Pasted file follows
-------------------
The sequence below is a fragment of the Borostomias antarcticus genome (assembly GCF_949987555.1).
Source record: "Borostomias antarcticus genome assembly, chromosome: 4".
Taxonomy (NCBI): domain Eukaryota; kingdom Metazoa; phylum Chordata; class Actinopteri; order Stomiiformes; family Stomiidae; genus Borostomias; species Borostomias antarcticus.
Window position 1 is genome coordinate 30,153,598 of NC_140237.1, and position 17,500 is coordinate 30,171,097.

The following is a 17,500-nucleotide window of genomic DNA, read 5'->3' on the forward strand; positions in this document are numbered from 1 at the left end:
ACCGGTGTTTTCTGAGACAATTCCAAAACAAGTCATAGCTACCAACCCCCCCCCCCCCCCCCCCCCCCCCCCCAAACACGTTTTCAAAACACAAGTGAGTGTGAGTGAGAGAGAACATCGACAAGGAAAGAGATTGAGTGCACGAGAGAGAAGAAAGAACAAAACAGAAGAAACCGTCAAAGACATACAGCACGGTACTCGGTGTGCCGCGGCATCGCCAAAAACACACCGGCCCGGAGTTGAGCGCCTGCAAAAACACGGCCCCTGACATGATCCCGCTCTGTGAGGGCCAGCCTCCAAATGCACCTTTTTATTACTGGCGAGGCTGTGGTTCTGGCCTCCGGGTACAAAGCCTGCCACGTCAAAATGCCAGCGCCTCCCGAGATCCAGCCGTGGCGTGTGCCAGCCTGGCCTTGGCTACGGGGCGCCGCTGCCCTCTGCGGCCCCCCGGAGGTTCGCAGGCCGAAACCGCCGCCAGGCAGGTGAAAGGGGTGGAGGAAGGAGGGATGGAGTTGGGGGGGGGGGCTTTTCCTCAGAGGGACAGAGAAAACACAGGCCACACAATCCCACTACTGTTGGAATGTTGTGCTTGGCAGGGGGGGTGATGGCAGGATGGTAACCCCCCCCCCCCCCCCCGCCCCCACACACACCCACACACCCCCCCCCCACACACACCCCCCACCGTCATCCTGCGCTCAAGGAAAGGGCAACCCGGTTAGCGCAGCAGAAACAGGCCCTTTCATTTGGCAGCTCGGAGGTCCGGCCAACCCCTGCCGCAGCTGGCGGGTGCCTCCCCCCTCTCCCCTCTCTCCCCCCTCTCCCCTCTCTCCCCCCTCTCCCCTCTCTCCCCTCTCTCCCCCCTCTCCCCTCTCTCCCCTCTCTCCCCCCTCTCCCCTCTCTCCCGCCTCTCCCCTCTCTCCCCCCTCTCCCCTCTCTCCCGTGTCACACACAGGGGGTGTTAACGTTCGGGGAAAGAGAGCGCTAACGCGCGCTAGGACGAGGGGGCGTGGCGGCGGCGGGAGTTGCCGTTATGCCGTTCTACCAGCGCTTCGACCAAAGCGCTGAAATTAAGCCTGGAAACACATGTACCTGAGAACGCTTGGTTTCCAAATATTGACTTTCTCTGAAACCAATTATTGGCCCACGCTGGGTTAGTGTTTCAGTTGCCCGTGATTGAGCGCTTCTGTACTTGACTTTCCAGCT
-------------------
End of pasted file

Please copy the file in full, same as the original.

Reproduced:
The sequence below is a fragment of the Borostomias antarcticus genome (assembly GCF_949987555.1).
Source record: "Borostomias antarcticus genome assembly, chromosome: 4".
Taxonomy (NCBI): domain Eukaryota; kingdom Metazoa; phylum Chordata; class Actinopteri; order Stomiiformes; family Stomiidae; genus Borostomias; species Borostomias antarcticus.
Window position 1 is genome coordinate 30,153,598 of NC_140237.1, and position 17,500 is coordinate 30,171,097.

The following is a 17,500-nucleotide window of genomic DNA, read 5'->3' on the forward strand; positions in this document are numbered from 1 at the left end:
ACCGGTGTTTTCTGAGACAATTCCAAAACAAGTCATAGCTACCAACCCCCCCCCCCCCCCCCCCCCCCCCCCCAAACACGTTTTCAAAACACAAGTGAGTGTGAGTGAGAGAGAACATCGACAAGGAAAGAGATTGAGTGCACGAGAGAGAAGAAAGAACAAAACAGAAGAAACCGTCAAAGACATACAGCACGGTACTCGGTGTGCCGCGGCATCGCCAAAAACACACCGGCCCGGAGTTGAGCGCCTGCAAAAACACGGCCCCTGACATGATCCCGCTCTGTGAGGGCCAGCCTCCAAATGCACCTTTTTATTACTGGCGAGGCTGTGGTTCTGGCCTCCGGGTACAAAGCCTGCCACGTCAAAATGCCAGCGCCTCCCGAGATCCAGCCGTGGCGTGTGCCAGCCTGGCCTTGGCTACGGGGCGCCGCTGCCCTCTGCGGCCCCCCGGAGGTTCGCAGGCCGAAACCGCCGCCAGGCAGGTGAAAGGGGTGGAGGAAGGAGGGATGGAGTTGGGGGGGGGGGCTTTTCCTCAGAGGGACAGAGAAAACACAGGCCACACAATCCCACTACTGTTGGAATGTTGTGCTTGGCAGGGGGGGTGATGGCAGGATGGTAACCCCCCCCCCCCCCCCCGCCCCCACACACACCCACACACCCCCCCCCCACACACACCCCCCACCGTCATCCTGCGCTCAAGGAAAGGGCAACCCGGTTAGCGCAGCAGAAACAGGCCCTTTCATTTGGCAGCTCGGAGGTCCGGCCAACCCCTGCCGCAGCTGGCGGGTGCCTCCCCCCTCTCCCCTCTCTCCCCCCTCTCCCCTCTCTCCCCCCTCTCCCCTCTCTCCCCTCTCTCCCCCCTCTCCCCTCTCTCCCCTCTCTCCCCCCTCTCCCCTCTCTCCCGCCTCTCCCCTCTCTCCCCCCTCTCCCCTCTCTCCCGTGTCACACACAGGGGGTGTTAACGTTCGGGGAAAGAGAGCGCTAACGCGCGCTAGGACGAGGGGGCGTGGCGGCGGCGGGAGTTGCCGTTATGCCGTTCTACCAGCGCTTCGACCAAAGCGCTGAAATTAAGCCTGGAAACACATGTACCTGAGAACGCTTGGTTTCCAAATATTGACTTTCTCTGAAACCAATTATTGGCCCACGCTGGGTTAGTGTTTCAGTTGCCCGTGATTGAGCGCTTCTGTACTTGACTTTCCAGCT